I previously wrote a blog article on properly configuring Citrix Profile Management and Folder Redirection. If you have not yet read it, then I would suggest you read it first.  All of the articles in this series apply to non-persistent virtual desktops or XenApp published desktops. You can find Part 1 at the link below:


After I wrote the first article I received a lot of requests to provide guidelines on how to properly scale file services to support Citrix Profile Management as well as Folder Redirection.  Specifically, I received the following types of questions:

  • How do I distribute users across multiple different file servers or NAS devices?
  • How many IOPS will typically be required for UPM and Folder Redirection?
  • How many users can I get on a single file server or NAS device?
  • How much bandwidth do I need for the file server or NAS device?

I finally decided to write some follow-up articles to answer the above questions and help provide some guidelines on how to scale your file services infrastructure to accommodate large environments.  In this article, I will address the first question on how to distribute users across different file clusters or NAS devices.

Before we begin, if you have less than 5,000 concurrent XenApp sessions or less than 5,000 concurrent VDI users, then architecting your environment should not be too difficult as a single file cluster or NAS device with enough drives, plenty of RAM and multiple LACP bonded 1 Gb NICs or preferably 10 Gb NICs should be able do the trick as long as you configure Citrix Profile Management and Folder Redirection correctly per my blog.  When you start getting into larger environments where you need to support 10K, 20K, 30K or more users, then it becomes a little more complex as a single file cluster or NAS device might not be enough.

Company ABC – 20,000 Non-persistent Windows 7 Desktops

To illustrate how to properly scale a large environment let’s use a fictitious company that needs to deploy 20,000 non-persistent Windows 7 virtual desktops from a single data center located in New York City.  We will walk through how one could design the Citrix Profile Management and Folder Redirection for this environment.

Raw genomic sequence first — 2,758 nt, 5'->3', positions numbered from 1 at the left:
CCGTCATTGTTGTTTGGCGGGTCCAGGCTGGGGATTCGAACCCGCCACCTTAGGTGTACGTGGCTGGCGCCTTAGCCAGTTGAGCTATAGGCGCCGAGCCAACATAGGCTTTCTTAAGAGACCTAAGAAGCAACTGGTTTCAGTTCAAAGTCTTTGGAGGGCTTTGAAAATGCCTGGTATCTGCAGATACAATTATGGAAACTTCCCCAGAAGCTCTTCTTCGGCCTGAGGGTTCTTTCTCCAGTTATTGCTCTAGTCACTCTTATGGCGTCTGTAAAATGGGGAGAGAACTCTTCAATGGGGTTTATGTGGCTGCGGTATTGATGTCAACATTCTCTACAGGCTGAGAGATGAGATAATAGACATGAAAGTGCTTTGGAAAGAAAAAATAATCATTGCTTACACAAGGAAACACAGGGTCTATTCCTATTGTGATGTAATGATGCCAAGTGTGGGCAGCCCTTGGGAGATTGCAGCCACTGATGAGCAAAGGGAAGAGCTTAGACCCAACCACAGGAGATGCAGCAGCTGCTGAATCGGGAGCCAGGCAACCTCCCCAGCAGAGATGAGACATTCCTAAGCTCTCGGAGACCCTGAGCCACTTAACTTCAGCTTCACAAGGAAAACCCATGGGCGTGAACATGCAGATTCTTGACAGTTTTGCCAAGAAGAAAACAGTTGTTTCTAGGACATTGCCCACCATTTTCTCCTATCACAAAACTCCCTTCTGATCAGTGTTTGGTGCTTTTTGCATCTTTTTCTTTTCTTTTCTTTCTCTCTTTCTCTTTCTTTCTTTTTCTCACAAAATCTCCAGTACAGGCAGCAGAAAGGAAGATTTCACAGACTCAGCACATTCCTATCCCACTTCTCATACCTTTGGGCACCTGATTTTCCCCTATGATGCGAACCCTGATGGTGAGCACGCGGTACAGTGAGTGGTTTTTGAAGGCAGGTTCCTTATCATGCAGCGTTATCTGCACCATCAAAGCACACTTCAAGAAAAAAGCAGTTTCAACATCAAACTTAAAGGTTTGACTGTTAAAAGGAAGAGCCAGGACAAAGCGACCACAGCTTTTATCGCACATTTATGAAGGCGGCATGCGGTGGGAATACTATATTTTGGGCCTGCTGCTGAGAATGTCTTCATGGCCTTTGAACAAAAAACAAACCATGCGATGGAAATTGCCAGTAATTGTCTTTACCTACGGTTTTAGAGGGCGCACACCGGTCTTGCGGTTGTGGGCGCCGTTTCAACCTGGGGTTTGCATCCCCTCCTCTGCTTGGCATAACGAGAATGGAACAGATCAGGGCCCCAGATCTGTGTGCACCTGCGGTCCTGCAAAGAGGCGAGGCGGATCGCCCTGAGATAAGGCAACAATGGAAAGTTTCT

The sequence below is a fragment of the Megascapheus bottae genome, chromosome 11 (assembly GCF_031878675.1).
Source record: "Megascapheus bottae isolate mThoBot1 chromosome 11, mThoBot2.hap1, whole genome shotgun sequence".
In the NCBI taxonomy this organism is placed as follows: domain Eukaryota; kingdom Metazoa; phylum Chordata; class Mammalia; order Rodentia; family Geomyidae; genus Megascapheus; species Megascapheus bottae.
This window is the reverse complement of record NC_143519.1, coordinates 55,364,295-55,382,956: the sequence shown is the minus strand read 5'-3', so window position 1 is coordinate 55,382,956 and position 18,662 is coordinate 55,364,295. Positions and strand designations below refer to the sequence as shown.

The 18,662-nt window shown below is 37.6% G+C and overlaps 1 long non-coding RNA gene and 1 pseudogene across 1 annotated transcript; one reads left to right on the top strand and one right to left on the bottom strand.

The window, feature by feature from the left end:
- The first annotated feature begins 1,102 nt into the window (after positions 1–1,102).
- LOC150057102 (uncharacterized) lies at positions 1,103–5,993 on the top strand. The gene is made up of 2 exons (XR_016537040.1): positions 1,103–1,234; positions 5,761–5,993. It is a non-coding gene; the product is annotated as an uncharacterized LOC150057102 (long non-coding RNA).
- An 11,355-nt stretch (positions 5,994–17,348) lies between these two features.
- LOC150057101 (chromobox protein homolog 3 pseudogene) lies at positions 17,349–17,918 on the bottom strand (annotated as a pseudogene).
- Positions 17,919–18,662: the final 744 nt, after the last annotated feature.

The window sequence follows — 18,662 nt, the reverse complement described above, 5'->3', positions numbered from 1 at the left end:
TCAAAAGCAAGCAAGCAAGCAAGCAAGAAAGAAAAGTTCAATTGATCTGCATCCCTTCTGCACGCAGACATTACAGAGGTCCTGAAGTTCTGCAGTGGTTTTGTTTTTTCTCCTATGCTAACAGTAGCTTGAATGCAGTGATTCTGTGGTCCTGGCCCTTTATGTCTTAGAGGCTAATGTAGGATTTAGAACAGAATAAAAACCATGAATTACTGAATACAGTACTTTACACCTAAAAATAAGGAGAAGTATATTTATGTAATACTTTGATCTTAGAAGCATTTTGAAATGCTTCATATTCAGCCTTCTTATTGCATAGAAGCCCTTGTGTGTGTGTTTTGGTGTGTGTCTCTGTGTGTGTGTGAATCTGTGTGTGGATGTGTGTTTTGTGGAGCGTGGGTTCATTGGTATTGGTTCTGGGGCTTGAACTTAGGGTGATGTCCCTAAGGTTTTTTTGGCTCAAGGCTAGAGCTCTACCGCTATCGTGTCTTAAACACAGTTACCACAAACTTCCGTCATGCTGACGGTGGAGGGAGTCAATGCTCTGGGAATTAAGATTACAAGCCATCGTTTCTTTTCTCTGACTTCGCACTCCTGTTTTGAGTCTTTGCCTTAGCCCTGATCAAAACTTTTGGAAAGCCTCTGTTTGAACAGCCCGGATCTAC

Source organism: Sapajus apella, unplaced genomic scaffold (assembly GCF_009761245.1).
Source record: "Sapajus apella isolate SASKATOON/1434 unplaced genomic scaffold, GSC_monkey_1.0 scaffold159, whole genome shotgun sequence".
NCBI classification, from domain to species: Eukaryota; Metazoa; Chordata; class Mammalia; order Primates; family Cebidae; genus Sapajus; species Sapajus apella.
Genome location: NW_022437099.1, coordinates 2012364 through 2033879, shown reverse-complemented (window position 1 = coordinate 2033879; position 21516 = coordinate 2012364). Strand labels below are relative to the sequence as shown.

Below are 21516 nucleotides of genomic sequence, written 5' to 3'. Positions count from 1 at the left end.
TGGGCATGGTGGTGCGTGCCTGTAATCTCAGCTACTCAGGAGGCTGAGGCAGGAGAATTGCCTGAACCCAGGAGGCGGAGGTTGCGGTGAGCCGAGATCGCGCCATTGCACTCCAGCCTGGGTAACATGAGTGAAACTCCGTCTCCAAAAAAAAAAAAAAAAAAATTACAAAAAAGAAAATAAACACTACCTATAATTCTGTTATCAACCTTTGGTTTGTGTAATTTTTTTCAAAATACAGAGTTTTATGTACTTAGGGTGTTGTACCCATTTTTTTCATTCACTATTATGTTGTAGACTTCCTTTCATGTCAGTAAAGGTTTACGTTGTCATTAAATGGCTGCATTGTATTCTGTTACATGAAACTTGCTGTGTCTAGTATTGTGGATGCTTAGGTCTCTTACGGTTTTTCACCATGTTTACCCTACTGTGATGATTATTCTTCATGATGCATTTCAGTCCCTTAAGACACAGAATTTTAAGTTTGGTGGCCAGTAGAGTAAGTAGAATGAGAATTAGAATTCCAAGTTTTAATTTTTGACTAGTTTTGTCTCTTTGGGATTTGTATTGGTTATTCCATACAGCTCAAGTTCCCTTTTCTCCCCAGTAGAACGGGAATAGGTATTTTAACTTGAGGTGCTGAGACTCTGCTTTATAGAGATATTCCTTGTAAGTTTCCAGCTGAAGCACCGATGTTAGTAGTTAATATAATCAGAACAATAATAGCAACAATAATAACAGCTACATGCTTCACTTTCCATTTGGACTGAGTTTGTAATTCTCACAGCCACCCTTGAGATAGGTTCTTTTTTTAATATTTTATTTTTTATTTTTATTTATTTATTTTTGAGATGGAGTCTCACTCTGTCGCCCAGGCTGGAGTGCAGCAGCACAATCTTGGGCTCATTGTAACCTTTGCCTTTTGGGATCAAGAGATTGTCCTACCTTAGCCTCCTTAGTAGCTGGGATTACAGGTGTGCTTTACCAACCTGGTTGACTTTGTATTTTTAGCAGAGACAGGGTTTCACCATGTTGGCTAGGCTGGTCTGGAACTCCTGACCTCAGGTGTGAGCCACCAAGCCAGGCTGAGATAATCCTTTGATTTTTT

First, let’s define a few assumptions for our fictitious company:

  1. All 20,000 virtual desktops are non-persistent and delivered via Provisioning Services.
  2. All desktops will be hosted in a single data center.
  3. All servers are virtual and all hypervisors and file services are connected at 10Gb.
  4. All 20,000 users will use the same gold PVS image with some apps loaded in the base OS and others delivered via XenApp Streaming to the virtual desktop or delivered via XenApp hosted.
  5. We want to limit each file cluster or NAS target to no more than 5,000 users.
  6. All file services used for Profile Management and Folder Redirection will be co-located in the same data center and highly connected to our virtual desktops.

Method #1: Creating Separate Desktop Groups or XenDesktop Sites

Since Citrix Profile Management and Folder Redirection are configured through Group Policy, the quickest and easiest thing that first comes to mind is to divide the 20,000 users into four groups each containing 5,000 users.  You could create four XenDesktop group assignments and have the desktops for each group reside in a separate OU.  Since a unique OU is used, a different GPO for folder redirection and Citrix Profile management could be assigned.  The screen shot below illustrates what this would look like in the Desktop Studio Console.

A user would only be assigned to one of the desktop groups and each desktop group would be in a unique OU that has GPOs specifying different file servers for Profile Management and Folder Redirection.

The screen shot below illustrates what this would look like in the Group Policy Management Console.